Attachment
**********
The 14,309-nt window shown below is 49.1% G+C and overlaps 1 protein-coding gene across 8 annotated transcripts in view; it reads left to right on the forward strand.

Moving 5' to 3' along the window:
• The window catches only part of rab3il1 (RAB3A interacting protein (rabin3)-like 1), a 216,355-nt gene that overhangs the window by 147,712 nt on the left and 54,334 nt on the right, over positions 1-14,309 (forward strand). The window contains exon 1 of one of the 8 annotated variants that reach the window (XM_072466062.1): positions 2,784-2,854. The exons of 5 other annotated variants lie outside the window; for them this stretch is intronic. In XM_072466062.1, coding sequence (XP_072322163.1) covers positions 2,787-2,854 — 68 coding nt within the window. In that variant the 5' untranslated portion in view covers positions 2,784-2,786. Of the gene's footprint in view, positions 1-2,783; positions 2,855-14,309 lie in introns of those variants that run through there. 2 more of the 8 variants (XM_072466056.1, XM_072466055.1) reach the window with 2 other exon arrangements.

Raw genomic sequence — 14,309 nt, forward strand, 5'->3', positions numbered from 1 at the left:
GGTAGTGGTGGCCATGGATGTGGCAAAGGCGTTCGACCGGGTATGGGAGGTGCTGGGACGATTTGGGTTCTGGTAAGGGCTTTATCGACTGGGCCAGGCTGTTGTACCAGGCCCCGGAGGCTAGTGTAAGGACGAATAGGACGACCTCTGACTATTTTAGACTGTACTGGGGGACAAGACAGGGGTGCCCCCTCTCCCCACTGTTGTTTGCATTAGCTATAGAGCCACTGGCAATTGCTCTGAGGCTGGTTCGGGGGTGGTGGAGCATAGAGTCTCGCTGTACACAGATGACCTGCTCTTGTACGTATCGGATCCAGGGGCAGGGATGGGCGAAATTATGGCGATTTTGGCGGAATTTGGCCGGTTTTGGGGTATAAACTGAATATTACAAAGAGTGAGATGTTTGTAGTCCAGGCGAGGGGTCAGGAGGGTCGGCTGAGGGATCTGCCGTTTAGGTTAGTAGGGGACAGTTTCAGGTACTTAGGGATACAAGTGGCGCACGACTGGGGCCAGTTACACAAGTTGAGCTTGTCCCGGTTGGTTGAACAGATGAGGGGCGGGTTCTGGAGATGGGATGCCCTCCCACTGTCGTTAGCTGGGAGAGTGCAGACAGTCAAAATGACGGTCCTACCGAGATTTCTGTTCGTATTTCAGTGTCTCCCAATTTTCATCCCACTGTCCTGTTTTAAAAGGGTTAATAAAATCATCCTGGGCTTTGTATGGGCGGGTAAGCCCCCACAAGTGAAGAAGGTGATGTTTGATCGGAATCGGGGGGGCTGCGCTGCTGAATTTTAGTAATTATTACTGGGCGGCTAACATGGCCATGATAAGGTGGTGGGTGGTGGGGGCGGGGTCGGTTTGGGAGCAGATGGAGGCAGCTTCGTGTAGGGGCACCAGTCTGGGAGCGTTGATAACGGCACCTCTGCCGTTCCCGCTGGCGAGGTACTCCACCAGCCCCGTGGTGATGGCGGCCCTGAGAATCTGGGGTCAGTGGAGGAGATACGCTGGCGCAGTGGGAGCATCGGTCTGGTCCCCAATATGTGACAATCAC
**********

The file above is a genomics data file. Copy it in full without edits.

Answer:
The 14,309-nt window shown below is 49.1% G+C and overlaps 1 protein-coding gene across 8 annotated transcripts in view; it reads left to right on the forward strand.

Moving 5' to 3' along the window:
• The window catches only part of rab3il1 (RAB3A interacting protein (rabin3)-like 1), a 216,355-nt gene that overhangs the window by 147,712 nt on the left and 54,334 nt on the right, over positions 1-14,309 (forward strand). The window contains exon 1 of one of the 8 annotated variants that reach the window (XM_072466062.1): positions 2,784-2,854. The exons of 5 other annotated variants lie outside the window; for them this stretch is intronic. In XM_072466062.1, coding sequence (XP_072322163.1) covers positions 2,787-2,854 — 68 coding nt within the window. In that variant the 5' untranslated portion in view covers positions 2,784-2,786. Of the gene's footprint in view, positions 1-2,783; positions 2,855-14,309 lie in introns of those variants that run through there. 2 more of the 8 variants (XM_072466056.1, XM_072466055.1) reach the window with 2 other exon arrangements.

Raw genomic sequence — 14,309 nt, forward strand, 5'->3', positions numbered from 1 at the left:
GGTAGTGGTGGCCATGGATGTGGCAAAGGCGTTCGACCGGGTATGGGAGGTGCTGGGACGATTTGGGTTCTGGTAAGGGCTTTATCGACTGGGCCAGGCTGTTGTACCAGGCCCCGGAGGCTAGTGTAAGGACGAATAGGACGACCTCTGACTATTTTAGACTGTACTGGGGGACAAGACAGGGGTGCCCCCTCTCCCCACTGTTGTTTGCATTAGCTATAGAGCCACTGGCAATTGCTCTGAGGCTGGTTCGGGGGTGGTGGAGCATAGAGTCTCGCTGTACACAGATGACCTGCTCTTGTACGTATCGGATCCAGGGGCAGGGATGGGCGAAATTATGGCGATTTTGGCGGAATTTGGCCGGTTTTGGGGTATAAACTGAATATTACAAAGAGTGAGATGTTTGTAGTCCAGGCGAGGGGTCAGGAGGGTCGGCTGAGGGATCTGCCGTTTAGGTTAGTAGGGGACAGTTTCAGGTACTTAGGGATACAAGTGGCGCACGACTGGGGCCAGTTACACAAGTTGAGCTTGTCCCGGTTGGTTGAACAGATGAGGGGCGGGTTCTGGAGATGGGATGCCCTCCCACTGTCGTTAGCTGGGAGAGTGCAGACAGTCAAAATGACGGTCCTACCGAGATTTCTGTTCGTATTTCAGTGTCTCCCAATTTTCATCCCACTGTCCTGTTTTAAAAGGGTTAATAAAATCATCCTGGGCTTTGTATGGGCGGGTAAGCCCCCACAAGTGAAGAAGGTGATGTTTGATCGGAATCGGGGGGGCTGCGCTGCTGAATTTTAGTAATTATTACTGGGCGGCTAACATGGCCATGATAAGGTGGTGGGTGGTGGGGGCGGGGTCGGTTTGGGAGCAGATGGAGGCAGCTTCGTGTAGGGGCACCAGTCTGGGAGCGTTGATAACGGCACCTCTGCCGTTCCCGCTGGCGAGGTACTCCACCAGCCCCGTGGTGATGGCGGCCCTGAGAATCTGGGGTCAGTGGAGGAGATACGCTGGCGCAGTGGGAGCATCGGTCTGGTCCCCAATATGTGACAATCAC